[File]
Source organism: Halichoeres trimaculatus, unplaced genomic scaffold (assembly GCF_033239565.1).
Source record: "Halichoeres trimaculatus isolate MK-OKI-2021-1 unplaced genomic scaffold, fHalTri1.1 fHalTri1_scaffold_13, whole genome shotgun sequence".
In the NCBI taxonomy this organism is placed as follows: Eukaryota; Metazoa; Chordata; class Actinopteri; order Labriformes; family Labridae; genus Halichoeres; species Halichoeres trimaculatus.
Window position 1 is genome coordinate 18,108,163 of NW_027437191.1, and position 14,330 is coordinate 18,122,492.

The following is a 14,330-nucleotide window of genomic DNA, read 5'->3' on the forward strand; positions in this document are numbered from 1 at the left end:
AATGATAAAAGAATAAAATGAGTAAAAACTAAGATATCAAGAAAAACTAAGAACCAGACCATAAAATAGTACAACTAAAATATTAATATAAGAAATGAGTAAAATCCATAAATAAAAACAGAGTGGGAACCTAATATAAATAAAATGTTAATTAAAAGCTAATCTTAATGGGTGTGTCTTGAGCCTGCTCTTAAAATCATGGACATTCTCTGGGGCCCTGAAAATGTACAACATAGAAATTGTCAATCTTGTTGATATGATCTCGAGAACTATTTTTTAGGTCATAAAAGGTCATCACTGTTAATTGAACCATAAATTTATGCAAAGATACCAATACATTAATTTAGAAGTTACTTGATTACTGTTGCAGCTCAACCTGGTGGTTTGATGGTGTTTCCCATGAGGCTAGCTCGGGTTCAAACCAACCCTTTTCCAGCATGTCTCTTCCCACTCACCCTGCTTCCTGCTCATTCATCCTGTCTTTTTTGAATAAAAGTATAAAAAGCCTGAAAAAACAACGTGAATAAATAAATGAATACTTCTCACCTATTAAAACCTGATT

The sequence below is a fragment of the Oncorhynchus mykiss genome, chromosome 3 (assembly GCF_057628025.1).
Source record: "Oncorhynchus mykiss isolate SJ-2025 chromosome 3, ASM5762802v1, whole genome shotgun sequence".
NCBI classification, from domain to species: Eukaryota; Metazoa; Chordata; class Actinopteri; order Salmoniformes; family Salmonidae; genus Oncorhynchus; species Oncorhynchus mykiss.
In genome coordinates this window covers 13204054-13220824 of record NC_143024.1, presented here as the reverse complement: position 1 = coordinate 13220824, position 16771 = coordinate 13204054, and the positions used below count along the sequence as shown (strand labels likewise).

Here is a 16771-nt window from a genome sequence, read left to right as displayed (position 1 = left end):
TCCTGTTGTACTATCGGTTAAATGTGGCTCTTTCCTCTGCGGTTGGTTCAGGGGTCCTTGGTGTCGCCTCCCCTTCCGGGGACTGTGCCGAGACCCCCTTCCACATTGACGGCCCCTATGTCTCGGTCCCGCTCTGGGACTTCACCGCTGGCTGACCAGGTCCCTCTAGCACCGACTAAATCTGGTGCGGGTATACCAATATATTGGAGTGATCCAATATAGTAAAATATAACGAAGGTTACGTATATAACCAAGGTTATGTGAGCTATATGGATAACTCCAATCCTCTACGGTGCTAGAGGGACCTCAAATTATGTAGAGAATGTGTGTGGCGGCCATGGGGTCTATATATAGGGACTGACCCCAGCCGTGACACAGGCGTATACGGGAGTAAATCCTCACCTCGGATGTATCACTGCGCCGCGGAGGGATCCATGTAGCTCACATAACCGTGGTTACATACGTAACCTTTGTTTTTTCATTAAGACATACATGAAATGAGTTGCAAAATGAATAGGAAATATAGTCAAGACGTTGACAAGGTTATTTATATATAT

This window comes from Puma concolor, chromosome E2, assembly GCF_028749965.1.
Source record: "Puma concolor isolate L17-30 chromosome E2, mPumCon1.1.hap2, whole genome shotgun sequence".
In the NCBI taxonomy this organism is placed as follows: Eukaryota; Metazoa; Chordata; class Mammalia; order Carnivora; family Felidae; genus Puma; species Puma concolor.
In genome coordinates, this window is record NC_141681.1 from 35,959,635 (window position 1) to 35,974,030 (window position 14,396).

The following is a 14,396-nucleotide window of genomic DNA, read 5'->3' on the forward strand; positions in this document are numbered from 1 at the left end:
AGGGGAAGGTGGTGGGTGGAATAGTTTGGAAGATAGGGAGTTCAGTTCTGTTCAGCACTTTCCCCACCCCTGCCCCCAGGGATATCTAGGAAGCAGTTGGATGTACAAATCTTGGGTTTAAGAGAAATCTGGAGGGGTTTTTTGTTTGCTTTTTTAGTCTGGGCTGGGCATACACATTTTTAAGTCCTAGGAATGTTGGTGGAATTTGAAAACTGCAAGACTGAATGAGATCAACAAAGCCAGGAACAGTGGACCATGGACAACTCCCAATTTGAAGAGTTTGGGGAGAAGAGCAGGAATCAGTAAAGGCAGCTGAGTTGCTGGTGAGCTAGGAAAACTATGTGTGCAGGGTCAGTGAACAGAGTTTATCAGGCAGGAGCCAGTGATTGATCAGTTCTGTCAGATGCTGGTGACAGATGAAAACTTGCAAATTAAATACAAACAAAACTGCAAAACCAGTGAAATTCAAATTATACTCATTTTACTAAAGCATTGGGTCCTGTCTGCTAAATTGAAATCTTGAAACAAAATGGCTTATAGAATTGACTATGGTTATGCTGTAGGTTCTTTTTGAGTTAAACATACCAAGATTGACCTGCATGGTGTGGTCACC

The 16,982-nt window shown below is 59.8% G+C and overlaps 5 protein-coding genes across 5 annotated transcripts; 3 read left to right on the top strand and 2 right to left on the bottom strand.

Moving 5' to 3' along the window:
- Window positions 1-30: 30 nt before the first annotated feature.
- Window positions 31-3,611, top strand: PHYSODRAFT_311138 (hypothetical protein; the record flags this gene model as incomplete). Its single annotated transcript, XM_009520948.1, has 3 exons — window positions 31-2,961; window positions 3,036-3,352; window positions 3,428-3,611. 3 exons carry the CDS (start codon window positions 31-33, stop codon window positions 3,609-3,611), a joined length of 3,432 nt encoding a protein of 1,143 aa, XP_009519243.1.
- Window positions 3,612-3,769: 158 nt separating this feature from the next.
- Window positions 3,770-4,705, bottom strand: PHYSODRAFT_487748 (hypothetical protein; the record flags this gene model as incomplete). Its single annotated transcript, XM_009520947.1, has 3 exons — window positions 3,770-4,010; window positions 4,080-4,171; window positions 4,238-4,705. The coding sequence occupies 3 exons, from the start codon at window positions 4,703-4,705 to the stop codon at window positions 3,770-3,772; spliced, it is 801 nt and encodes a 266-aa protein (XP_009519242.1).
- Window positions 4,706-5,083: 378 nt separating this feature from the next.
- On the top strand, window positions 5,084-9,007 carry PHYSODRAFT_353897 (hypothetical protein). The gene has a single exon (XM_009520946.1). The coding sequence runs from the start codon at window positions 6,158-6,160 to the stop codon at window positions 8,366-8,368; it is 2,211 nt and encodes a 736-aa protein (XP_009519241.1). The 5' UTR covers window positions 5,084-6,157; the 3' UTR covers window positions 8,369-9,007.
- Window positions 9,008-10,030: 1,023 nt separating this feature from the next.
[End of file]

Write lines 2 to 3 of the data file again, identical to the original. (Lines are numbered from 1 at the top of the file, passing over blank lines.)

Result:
Source record: "Halichoeres trimaculatus isolate MK-OKI-2021-1 unplaced genomic scaffold, fHalTri1.1 fHalTri1_scaffold_13, whole genome shotgun sequence".
In the NCBI taxonomy this organism is placed as follows: Eukaryota; Metazoa; Chordata; class Actinopteri; order Labriformes; family Labridae; genus Halichoeres; species Halichoeres trimaculatus.